Faculty + Staff

No job’s too big for campus leader after extraordinary U.S. Navy career

Kelly Schmader will speak at UCLA’s Veterans Day ceremony, Nov. 10

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Kelly Schmader
Christelle Nahas/UCLA

Kelly Schmader served 28 years as an officer in the U.S. Navy Civil Engineer Corps.

When Kelly Schmader speaks to campus community members at UCLA’s Veterans Day ceremony on Nov. 10, he will be speaking from a deep well of appreciation for those who have served in America’s armed forces.

Schmader, UCLA assistant vice chancellor for facilities management, served as an officer in the U.S. Navy Civil Engineer Corps for 28 years. He started as a 22-year-old ensign at the Naval Weapons Station in Earle, New Jersey. Fresh out of Penn State with a civil engineering degree and a year of ROTC, his plan was to put in the four years he owed the Navy for college tuition assistance and get out. But his plans changed.

“I got in there, and I just had so much fun,” Schmader said. “The esprit de corps, the camaraderie — I couldn’t leave.

“I’ve been around the world with the Navy,” he said of a career that introduced him to remarkable people and extraordinary experiences — from witnessing the boots-on-the-ground bravery of troops he commanded in Afghanistan, to directing military cleanup efforts in New Orleans in the aftermath of Hurricane Katrina.

The Navy also prepared him well for life at UCLA, said Schmader who, with his team of 930 Facilities Management staff, is responsible 24/7 for maintaining and enhancing the campus’s densely packed 419 acres of buildings and grounds — from classrooms and laboratories to athletics facilities and the co-generation power plant. His military background also fills him with respect for the hundreds of UCLA staff members and more than 400 students who are veterans. And he smiles when he sees young ROTC cadets around campus. “I’m sure they’re going to have great futures,” he said.

Schmader’s Navy résumé includes five tours of duty with the Seabees (nickname for construction battalion or CB), troops trained in both construction and combat. He directed construction at a high-tech nuclear shipyard in Pearl Harbor and at a new naval base in an ancient volcanic crater in Naples, Italy.

In Afghanistan, he commanded a 4,500-person task force that drilled water wells and built command-and-control facilities for an international military contingent. His troops found themselves under attack regularly by Taliban snipers; two of his battalions were assigned to hunt for improvised explosive devices.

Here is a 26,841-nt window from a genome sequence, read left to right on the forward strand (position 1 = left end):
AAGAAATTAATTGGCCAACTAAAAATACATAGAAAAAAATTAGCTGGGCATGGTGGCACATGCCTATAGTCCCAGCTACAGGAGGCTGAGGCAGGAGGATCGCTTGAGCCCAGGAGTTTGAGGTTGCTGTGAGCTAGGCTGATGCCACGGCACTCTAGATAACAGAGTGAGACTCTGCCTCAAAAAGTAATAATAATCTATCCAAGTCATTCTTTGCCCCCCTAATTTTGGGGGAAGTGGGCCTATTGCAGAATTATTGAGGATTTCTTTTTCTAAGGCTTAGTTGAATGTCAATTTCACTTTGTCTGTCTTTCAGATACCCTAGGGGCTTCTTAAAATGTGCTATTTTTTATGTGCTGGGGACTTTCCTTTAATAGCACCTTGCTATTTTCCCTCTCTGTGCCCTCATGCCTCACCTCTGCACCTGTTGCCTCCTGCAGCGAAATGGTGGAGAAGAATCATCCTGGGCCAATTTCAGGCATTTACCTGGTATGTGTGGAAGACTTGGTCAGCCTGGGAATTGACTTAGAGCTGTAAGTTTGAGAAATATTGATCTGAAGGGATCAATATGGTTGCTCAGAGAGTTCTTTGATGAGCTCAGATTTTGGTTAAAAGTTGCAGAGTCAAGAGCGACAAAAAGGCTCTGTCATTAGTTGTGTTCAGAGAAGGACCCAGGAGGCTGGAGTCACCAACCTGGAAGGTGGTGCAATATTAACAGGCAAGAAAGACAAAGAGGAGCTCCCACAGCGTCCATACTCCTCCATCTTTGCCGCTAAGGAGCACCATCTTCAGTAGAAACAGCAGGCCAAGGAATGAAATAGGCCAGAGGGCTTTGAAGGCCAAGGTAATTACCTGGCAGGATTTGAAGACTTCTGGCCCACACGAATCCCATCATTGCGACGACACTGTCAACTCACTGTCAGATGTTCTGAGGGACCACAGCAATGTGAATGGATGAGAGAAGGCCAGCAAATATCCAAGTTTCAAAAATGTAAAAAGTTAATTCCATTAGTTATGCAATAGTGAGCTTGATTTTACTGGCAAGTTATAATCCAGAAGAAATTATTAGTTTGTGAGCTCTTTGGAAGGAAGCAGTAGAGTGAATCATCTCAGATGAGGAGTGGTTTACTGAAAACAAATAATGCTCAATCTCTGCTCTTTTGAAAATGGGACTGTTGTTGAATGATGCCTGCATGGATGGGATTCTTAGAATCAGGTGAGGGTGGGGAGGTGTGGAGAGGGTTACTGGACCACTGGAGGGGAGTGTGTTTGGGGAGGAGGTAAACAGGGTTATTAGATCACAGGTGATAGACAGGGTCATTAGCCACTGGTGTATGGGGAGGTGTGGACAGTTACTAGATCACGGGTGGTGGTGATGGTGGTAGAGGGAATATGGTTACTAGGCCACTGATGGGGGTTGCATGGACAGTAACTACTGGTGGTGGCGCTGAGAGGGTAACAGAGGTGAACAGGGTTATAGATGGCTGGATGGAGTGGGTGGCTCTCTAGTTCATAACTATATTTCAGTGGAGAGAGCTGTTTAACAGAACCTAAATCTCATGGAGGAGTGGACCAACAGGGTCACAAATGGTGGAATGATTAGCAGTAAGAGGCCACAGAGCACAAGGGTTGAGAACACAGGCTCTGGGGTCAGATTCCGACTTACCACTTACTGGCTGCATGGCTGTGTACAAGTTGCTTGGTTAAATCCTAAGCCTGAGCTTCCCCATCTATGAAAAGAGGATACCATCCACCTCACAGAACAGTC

“That really opened my eyes to the sheer bravery of these young men and women,” said Schmader. “I lost 14 young men over there, and it was very, very painful.” But his resilient troops, he said, would “saddle right back up and go right back out the next day.”

As U.S. Navy Capt. Kelly Schmader, he led Seabees on construction and humanitarian missions around the world.

Schmader and the Seabees also went to remote villages in places like Haiti and Papua New Guinea to build new schools. “Those were some of my fondest memories,” he recalled. “There was a lot of psychic income in that — seeing the faces of kids who couldn’t even afford a pair of shoes.”

In 2010, Schmader retired from his final post as commander of the 30th Naval Construction Regiment. Two months later, he was working for the L.A. Unified School District, where he helped steer the construction and modernization of 131 schools.

Then, in 2012, he seized a “once-in-a-lifetime opportunity,” as he put it in a Los Angeles Daily News report on his decision to join UCLA. “I've always wanted to work in higher education, and a prestigious place like UCLA — as an engineer, I couldn't pass it up.”

Facilities management at UCLA, Schmader said, closely parallels his Navy experiences in that field. Maintaining and renovating a wide variety of buildings; keeping plumbing, electrical, heating and air-conditioning systems in working order; landscaping, painting and cleaning — tasks like these are par for the course. But at UCLA, he finds a unique kind of fulfillment in performing these tasks for the benefit of everyone from students — including his daughter, a third-year Bruin — to scientists involved in world-class research, totaling around $1 billion annually.

“We contribute to that,” Schmader said. “Just to be around them and support them — it’s professionally rewarding.”

Schmader even found his reward in responding to the catastrophic flood on campus last July, when an LADWP water main burst, pouring 60,000 gallons of water a minute into Pauley Pavilion, nearby buildings and parking structures. Drawing upon his Hurricane Katrina experience, he called out his Facilities Management troops along with an army of temporary contractors to help stem the flood and handle the massive cleanup and recovery.

“Everyone was trying to pitch in,” including faculty, staff and students, recalled Schmader. “It was really heartwarming to see so many different communities within UCLA come together.”

People in the community will also be part of Schmader’s Veteran’s Day message to the campus.

“I want to pay tribute to the veterans who went before us,” he said, “and to today’s active-duty people who sacrifice so much and are spending so much time in combat zones.”

Recalling the thousands whom he led in the Navy, Schmader said, “The commitment, the hard work — it was eye-watering to see the passion that they put into their job every day.”

The campus community is invited to UCLA’s Veterans Day ceremony on Monday, Nov. 10, at 10:30 a.m. at Wilson Plaza. The ceremony will include remarks by Chancellor Gene Block and two UCLA veterans, Schmader and dental student Tigon Abalos. The event will also feature an ROTC color guard and information fair. Visit UCLA Veterans to learn more about campus programs and services for veterans.

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